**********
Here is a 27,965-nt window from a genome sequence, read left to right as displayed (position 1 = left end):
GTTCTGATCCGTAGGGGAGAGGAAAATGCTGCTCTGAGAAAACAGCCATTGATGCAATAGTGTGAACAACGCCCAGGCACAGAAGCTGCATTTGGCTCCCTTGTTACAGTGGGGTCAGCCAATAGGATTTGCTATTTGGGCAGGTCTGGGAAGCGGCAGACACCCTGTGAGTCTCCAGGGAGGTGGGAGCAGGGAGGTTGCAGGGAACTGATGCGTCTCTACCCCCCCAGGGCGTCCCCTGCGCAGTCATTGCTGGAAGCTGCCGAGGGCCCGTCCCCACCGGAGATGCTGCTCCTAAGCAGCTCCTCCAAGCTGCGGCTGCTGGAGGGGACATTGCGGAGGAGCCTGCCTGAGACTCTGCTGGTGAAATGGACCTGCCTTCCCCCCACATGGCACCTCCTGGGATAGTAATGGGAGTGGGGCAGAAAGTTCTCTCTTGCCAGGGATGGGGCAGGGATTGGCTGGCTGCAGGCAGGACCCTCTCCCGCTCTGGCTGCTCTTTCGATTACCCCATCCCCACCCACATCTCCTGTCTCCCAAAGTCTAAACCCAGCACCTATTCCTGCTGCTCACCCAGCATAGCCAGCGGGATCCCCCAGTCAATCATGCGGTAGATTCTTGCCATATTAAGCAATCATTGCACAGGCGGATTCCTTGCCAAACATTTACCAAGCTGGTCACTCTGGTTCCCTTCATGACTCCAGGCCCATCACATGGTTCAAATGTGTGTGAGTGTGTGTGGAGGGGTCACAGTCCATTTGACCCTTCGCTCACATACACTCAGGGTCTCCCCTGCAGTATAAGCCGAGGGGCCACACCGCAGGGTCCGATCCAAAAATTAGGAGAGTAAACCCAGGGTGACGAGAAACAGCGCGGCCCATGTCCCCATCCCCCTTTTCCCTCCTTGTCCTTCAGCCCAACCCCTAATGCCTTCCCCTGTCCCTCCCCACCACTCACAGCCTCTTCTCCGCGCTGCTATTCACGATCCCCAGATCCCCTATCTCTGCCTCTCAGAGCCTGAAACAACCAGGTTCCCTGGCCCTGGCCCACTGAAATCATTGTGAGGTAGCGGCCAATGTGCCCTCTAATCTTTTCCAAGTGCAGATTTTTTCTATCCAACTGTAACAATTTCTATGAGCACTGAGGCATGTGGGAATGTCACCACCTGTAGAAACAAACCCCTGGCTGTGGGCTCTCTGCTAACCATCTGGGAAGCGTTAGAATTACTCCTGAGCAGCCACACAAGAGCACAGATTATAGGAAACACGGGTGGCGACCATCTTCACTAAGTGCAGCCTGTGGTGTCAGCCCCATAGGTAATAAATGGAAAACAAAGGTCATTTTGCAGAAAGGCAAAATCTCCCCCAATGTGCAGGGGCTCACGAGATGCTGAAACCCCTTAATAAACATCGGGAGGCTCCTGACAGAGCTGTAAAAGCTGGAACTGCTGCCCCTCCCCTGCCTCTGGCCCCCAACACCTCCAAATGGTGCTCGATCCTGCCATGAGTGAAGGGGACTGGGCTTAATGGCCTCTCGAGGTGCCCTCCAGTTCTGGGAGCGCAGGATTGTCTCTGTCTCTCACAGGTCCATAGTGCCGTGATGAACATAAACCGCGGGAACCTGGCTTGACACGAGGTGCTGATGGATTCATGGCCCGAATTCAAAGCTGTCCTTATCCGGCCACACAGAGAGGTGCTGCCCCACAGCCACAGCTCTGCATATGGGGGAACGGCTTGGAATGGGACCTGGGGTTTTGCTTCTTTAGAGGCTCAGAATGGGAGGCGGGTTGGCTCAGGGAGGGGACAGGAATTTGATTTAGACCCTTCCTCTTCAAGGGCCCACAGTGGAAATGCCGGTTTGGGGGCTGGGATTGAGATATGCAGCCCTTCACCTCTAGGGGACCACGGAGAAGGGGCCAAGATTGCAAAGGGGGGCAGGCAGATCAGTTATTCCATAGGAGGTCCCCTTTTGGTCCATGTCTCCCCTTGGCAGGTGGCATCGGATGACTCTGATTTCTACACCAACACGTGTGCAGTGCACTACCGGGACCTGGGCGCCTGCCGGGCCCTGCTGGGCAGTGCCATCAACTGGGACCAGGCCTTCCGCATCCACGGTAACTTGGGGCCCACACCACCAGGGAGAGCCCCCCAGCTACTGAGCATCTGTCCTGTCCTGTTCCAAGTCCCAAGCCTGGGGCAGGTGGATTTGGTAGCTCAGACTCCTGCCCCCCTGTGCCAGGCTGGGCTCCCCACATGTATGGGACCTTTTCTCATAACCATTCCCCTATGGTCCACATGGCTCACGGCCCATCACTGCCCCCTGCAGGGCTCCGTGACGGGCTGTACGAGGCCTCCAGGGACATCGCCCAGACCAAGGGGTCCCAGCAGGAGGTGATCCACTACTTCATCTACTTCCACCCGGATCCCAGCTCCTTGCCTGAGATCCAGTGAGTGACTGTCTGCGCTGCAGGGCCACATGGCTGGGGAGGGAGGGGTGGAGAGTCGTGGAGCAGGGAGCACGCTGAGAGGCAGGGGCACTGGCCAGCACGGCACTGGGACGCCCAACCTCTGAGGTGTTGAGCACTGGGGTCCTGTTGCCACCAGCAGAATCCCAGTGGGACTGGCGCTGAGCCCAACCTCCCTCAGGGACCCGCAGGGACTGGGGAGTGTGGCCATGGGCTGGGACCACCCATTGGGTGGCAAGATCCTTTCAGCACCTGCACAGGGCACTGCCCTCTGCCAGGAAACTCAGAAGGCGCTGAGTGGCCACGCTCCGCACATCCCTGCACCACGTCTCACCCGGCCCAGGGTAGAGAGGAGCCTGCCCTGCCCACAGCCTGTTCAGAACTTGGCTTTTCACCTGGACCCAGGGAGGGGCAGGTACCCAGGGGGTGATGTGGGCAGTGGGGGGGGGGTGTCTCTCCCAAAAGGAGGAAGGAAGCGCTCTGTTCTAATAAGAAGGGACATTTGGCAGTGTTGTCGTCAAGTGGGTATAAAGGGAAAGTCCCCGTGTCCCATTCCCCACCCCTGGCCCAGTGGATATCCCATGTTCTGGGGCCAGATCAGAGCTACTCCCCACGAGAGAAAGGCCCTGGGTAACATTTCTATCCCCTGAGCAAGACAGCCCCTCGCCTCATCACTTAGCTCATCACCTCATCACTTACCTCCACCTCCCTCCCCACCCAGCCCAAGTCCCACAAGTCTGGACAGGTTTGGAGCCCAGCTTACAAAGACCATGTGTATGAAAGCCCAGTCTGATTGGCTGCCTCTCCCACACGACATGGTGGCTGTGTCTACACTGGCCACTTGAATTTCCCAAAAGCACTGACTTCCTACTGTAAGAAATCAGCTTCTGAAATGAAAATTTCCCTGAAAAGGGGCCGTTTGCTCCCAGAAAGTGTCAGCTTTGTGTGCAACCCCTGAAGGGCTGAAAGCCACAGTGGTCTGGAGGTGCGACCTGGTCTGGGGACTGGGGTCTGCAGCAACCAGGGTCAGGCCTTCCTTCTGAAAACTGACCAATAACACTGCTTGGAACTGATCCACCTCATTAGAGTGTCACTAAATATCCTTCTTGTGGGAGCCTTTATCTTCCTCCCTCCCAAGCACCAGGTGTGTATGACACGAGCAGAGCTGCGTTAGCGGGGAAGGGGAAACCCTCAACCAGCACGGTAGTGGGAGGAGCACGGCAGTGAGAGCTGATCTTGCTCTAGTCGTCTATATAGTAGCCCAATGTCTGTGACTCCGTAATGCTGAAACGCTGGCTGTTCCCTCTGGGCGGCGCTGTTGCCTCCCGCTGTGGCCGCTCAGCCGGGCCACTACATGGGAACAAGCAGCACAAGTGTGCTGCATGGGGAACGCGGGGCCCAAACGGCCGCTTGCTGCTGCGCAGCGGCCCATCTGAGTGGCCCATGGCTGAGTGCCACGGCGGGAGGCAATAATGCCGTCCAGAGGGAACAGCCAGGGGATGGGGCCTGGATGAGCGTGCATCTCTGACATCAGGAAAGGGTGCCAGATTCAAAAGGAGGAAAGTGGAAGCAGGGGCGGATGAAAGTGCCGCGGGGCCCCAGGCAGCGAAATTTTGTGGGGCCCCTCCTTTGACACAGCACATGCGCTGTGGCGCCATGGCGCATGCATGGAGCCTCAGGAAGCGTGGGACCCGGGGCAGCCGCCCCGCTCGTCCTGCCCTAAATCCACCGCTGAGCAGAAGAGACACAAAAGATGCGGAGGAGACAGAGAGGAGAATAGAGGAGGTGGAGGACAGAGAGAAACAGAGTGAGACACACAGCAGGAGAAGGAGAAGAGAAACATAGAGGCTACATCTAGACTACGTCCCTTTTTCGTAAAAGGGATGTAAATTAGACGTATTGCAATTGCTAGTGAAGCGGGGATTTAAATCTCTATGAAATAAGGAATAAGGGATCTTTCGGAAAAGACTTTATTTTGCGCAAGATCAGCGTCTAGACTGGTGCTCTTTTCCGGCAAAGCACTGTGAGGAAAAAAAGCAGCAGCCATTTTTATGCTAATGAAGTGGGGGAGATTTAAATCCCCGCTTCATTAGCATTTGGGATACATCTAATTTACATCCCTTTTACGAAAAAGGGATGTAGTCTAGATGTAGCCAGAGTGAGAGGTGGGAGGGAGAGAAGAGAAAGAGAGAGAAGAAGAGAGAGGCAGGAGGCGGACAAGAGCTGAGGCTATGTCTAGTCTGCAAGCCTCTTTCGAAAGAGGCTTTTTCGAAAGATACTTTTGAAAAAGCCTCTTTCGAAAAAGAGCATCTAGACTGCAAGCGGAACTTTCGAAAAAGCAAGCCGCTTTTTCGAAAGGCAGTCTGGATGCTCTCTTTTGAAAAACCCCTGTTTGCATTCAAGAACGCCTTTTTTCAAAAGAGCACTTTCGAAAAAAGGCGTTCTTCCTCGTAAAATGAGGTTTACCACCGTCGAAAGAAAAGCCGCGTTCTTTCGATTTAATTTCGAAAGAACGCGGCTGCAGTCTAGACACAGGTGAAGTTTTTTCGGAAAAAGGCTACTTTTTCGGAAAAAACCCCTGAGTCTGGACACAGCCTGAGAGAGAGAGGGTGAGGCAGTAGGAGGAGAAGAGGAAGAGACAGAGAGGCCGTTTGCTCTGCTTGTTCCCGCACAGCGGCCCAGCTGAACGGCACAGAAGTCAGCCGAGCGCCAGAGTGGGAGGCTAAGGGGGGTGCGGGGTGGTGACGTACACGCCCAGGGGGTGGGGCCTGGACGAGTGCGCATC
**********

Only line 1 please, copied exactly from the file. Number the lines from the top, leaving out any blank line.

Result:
Here is a 27,965-nt window from a genome sequence, read left to right as displayed (position 1 = left end):